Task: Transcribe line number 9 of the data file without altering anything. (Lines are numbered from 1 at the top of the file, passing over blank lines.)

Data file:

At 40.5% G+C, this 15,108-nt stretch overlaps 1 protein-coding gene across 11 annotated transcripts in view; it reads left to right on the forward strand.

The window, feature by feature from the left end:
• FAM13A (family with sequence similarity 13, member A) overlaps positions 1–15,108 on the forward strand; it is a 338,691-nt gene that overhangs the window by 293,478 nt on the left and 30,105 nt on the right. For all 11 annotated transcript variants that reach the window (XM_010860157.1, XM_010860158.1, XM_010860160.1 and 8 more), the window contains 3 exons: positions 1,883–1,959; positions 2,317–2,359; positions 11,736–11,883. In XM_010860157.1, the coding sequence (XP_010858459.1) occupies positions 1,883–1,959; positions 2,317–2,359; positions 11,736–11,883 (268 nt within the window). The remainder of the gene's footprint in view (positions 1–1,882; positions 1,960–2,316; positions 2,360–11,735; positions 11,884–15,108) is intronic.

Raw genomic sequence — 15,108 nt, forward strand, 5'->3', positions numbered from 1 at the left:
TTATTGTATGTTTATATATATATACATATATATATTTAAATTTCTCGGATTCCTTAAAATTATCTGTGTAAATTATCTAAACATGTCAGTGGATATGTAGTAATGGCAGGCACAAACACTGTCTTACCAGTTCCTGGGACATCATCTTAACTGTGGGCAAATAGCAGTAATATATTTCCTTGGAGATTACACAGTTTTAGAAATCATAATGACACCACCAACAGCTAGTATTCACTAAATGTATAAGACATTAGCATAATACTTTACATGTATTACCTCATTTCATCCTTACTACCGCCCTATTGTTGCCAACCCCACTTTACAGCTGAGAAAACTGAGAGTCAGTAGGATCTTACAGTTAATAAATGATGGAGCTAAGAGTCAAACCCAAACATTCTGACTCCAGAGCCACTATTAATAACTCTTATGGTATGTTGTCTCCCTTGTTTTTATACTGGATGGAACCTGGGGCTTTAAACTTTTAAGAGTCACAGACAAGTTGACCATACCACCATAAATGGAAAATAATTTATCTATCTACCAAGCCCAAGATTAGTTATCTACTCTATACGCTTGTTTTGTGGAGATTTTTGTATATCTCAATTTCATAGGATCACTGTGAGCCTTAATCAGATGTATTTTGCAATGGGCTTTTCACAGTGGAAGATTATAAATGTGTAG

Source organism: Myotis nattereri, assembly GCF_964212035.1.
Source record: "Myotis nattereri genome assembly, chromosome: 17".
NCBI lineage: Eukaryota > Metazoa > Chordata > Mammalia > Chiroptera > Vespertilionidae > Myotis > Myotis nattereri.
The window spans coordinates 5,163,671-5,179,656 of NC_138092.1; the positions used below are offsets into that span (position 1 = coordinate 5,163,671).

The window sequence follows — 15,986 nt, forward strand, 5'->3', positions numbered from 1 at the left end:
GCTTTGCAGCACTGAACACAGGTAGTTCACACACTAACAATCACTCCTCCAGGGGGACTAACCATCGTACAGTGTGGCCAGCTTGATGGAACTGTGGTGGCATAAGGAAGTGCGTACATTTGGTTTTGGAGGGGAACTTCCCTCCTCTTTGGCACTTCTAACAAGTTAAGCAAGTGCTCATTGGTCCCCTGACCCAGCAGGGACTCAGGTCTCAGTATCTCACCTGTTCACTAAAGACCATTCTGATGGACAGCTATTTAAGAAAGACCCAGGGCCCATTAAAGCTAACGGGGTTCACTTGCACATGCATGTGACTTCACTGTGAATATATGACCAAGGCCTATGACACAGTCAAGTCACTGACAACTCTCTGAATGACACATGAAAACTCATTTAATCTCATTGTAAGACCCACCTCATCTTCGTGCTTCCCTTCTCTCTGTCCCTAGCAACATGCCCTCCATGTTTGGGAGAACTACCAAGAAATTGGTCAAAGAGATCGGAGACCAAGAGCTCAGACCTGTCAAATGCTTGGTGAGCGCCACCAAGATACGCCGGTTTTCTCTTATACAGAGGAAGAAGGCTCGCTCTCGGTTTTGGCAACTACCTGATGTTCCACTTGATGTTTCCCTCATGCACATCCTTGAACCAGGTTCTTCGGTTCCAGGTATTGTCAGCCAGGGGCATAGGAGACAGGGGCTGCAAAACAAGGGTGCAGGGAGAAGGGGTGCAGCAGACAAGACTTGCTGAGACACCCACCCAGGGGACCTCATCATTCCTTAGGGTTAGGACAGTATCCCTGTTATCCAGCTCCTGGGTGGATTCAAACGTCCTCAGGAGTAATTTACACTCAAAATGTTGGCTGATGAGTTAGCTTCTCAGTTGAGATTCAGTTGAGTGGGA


The window spans coordinates 5,163,671-5,179,656 of NC_138092.1; the positions used below are offsets into that span (position 1 = coordinate 5,163,671).